Insects were relatively well dispersed, being present in two of the three ponds. Ephemeroptera, or mayflies, are known to be present in their larval state in freshwater (Sychra and Adámek 2009), and were present in one of the ponds present in their larval stage, which provides evidence that mayflies are present in ponds in British Columbia. Mayflies are highly sensitive to pollution (Alhejoj et al, 2014), and denote a low level of pollutants in North Creek Duck pond. The number and biodiversity of Beetles, as well as insects in general, is highly dependent upon the presence of predatory vertebrates, such as fish (Fairchild et al, 2008). Boundary park has fish, and that could explain the absence of insects.
Boundary park pond, however, was not devoid of Hexapods, and there was a high presence of Collembolans populating the water’s surface.
The phylum mollusca was represented solely by the gastropoda genus Lymnaea. Molluscs are limited by levels of calcium in the water, as their shells are composed of calcium carbonate (Thomas, et al, 1974). Thus, it could be possible that North Creek Duck pond and Boundary Park Pond lack calcium.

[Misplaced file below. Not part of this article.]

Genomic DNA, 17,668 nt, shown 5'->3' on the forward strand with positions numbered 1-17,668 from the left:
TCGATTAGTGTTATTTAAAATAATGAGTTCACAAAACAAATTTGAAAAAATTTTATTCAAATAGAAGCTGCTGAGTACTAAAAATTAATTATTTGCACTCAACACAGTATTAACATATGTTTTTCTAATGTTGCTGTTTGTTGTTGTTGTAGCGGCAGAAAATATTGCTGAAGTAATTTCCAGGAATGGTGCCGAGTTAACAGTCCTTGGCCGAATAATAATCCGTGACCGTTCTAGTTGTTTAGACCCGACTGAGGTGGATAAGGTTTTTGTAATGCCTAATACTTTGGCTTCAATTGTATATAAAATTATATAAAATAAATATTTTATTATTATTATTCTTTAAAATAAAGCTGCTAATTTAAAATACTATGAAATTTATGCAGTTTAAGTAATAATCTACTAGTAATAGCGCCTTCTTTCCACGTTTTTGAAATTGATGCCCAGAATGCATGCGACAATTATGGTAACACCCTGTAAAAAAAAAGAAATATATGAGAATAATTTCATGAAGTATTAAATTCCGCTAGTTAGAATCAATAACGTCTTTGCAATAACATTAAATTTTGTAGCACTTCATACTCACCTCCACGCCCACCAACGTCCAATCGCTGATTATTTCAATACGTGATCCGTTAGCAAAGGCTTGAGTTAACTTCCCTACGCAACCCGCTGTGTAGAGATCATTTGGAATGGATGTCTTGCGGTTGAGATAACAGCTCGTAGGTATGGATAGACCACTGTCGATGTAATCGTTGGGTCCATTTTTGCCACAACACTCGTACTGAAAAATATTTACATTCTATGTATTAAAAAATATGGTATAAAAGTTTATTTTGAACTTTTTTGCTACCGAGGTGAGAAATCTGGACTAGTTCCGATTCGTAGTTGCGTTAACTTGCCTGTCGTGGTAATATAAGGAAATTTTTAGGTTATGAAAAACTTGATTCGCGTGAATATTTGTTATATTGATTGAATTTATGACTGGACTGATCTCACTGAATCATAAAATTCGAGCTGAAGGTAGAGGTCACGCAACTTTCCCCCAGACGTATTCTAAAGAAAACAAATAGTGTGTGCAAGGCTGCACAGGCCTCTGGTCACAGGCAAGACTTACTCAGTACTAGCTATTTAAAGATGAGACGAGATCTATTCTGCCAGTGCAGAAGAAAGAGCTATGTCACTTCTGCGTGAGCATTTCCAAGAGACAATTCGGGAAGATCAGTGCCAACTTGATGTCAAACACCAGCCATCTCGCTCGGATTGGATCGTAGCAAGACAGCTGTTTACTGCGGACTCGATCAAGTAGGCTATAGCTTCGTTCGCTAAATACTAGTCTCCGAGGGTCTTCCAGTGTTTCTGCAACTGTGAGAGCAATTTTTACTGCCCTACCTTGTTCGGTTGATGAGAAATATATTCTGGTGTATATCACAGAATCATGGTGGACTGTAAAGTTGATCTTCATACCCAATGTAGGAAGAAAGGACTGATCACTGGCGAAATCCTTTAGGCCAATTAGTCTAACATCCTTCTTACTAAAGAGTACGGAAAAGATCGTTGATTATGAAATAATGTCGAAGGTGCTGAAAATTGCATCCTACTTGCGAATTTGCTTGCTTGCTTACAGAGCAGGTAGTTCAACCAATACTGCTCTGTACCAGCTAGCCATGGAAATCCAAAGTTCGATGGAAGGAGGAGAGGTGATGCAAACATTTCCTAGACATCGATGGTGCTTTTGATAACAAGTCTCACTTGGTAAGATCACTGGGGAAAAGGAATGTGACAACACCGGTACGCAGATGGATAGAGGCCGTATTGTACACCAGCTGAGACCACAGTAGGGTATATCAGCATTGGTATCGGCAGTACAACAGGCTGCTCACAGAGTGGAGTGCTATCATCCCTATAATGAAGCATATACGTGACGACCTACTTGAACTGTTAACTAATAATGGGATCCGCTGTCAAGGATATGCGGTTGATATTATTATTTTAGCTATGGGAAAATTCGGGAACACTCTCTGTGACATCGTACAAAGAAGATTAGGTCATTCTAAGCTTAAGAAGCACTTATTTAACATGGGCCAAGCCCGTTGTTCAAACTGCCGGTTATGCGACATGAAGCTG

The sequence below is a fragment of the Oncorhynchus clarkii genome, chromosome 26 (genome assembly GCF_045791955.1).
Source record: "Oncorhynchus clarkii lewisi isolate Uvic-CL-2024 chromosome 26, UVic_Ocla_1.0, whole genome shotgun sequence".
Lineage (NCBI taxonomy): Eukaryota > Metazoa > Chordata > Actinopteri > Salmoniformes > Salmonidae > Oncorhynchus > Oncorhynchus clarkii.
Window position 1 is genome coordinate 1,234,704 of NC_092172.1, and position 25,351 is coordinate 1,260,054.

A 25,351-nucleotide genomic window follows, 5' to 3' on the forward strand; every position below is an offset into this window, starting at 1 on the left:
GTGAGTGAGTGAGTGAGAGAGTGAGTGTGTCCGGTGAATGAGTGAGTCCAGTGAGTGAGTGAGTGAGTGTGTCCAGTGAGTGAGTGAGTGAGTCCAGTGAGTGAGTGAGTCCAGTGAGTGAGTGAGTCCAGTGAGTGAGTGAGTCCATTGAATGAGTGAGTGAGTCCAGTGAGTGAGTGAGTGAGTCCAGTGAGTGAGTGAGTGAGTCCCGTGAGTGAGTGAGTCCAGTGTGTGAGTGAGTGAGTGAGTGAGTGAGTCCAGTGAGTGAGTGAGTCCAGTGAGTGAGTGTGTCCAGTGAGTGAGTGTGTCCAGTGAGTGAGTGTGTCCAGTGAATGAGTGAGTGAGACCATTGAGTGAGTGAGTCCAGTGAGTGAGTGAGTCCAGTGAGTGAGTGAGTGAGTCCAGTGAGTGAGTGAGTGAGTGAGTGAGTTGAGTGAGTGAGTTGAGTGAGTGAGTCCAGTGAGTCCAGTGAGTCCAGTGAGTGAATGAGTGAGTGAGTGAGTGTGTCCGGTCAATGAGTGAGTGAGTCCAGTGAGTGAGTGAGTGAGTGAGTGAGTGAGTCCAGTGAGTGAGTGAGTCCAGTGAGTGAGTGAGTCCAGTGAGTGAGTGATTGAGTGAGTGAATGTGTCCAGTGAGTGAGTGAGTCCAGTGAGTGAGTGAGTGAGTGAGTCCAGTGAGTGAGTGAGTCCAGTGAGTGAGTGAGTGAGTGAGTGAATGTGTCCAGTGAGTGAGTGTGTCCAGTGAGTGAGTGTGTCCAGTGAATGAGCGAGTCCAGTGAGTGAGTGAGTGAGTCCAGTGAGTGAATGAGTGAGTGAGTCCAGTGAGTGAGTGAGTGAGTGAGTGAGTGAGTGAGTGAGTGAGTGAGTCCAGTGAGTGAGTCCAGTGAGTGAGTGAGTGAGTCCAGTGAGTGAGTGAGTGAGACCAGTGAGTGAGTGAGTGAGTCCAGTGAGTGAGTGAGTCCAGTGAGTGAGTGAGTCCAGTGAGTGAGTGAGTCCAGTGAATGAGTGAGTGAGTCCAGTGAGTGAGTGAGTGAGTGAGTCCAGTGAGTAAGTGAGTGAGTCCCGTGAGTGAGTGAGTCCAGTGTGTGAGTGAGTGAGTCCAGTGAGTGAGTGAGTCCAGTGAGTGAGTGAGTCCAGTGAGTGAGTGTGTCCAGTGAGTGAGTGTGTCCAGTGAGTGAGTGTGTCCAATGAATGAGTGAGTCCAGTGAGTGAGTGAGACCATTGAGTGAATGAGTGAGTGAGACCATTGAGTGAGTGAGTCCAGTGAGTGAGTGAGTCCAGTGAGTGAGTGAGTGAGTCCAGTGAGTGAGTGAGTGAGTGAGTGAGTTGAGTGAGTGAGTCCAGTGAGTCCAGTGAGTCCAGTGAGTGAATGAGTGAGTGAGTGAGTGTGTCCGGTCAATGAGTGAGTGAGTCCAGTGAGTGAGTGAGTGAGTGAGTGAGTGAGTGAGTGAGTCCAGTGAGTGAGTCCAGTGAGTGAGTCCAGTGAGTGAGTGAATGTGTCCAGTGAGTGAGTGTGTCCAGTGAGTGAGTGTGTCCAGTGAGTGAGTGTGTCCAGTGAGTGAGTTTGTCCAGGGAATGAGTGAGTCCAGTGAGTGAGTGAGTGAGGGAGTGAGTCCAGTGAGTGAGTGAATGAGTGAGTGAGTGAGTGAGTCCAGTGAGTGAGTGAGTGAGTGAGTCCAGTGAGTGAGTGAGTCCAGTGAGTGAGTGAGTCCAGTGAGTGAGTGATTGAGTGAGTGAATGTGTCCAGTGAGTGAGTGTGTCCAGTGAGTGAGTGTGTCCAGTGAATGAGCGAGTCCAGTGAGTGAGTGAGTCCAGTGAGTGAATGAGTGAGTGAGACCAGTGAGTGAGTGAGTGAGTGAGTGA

Limitations of this study include random chance resulting in missing a taxon or finding a single unique taxon in the sample, and consequently inflating its numbers. The preservation method of isopropyl also does not preserve soft bodied animals, so groups such as the nematodes and rotifers, which may or may not be present, have not been observed. Furthermore, the method of transfer from net to temporary storage container to jar, as well as the process of changing the alcohol after 24 hours could lead to loss of organisms, and deflate their numbers, or even lose entire taxa. This paper barely scratches the surface of the taxonomic composition of ponds. Further research should focus on re-sampling in order to overcome many of the difficulties of this survey, as well as using genetic techniques in order to identify species. Furthermore, studies should compare and contrast the taxonomic composition of the same ponds in summer, as well as spring and autumn.